A new report has revealed that the National Aeronautics and Space Administration (NASA) could send humans to Mars within next 15-25 years.
The space agency’s Mars mission could reach orbit by 2030, and it is possible that a team of astronauts will be waking on the red planet by 2039.
The Planetary Society, a nonprofit organization involved in research and engineering projects related to astronomy, recently held a workshop to discuss strategies for sending humans to Mars.
The goal of the Humans Orbiting Mars workshop was to gather expert science, engineering, and policy professionals to build a consensus on the key elements of a long-term, cost constrained, executable program to send humans to Mars.
At the workshop, a credible plan for a long-term Humans to Mars program that constrains costs by minimizing new developments was presented.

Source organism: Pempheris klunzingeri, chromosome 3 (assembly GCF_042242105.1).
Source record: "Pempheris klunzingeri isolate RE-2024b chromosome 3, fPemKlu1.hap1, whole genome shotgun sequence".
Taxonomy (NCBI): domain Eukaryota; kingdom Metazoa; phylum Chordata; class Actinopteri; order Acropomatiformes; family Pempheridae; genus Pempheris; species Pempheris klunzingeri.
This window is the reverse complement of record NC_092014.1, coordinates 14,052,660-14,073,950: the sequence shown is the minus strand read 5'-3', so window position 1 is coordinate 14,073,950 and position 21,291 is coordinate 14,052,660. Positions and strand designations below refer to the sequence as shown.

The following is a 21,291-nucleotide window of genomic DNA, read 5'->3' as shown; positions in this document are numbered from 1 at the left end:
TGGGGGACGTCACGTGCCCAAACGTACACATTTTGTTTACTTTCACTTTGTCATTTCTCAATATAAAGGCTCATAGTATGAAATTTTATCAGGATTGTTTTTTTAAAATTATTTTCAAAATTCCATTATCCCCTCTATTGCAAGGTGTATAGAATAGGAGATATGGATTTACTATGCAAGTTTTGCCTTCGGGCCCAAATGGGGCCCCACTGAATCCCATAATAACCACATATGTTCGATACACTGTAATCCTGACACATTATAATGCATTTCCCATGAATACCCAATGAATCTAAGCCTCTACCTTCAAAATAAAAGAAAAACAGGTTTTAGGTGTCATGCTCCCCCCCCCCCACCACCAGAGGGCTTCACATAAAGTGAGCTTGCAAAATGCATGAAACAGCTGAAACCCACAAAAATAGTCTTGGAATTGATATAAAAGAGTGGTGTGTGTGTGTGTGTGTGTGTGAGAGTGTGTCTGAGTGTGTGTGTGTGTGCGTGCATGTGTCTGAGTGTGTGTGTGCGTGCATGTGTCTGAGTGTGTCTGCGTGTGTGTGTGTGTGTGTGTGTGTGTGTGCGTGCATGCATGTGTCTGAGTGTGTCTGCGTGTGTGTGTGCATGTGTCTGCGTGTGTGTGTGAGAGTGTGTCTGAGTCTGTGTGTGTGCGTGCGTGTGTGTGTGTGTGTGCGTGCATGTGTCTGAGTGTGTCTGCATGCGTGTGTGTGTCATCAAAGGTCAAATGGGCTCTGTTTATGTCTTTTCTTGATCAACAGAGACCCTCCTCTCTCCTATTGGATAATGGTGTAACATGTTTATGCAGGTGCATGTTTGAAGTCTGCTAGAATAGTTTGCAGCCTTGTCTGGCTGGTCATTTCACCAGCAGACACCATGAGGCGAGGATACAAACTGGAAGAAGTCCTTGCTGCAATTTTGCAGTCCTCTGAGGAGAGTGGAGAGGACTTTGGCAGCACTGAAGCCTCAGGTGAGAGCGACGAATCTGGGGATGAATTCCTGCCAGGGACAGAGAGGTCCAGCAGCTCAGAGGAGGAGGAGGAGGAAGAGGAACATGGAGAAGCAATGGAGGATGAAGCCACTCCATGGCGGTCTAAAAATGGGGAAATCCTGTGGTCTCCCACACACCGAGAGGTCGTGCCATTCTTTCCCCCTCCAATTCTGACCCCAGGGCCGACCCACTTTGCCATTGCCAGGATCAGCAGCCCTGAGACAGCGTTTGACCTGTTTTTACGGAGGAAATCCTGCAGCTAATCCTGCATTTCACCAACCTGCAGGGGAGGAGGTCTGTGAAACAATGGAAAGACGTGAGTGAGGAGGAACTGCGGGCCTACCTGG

An orbital mission in 2033 is required for a sustainable, executable, and successful Humans to Mars program. The mission will enable scientific exploration of Mars and its moons while developing essential experience in human travel from Earth to the Mars system.
“Getting humans to Mars is far more complex than getting to Earth’s Moon,” Planetary Society CEO Bill Nye said. “But space exploration brings out the best in us. By reaching consensus on the right set of missions, we can send humans to Mars without breaking the bank.”
The Planetary Society noted that an independent cost estimate showed that NASA could launch such a mission with costs falling within its budget.
“We believe we now have an example of a long term, cost constrained, and executable humans to Mars program,” said Professor Scott Hubbard, workshop chair and Department of Aeronautics and Astronautics, Stanford University. “This workshop was an important step in community-building among the many groups interested in Mars science and exploration.”
For comments and suggestions, leave a message in the comments section below. Like and Follow our Facebook page for more stories and to stay up-to-date with the latest happenings.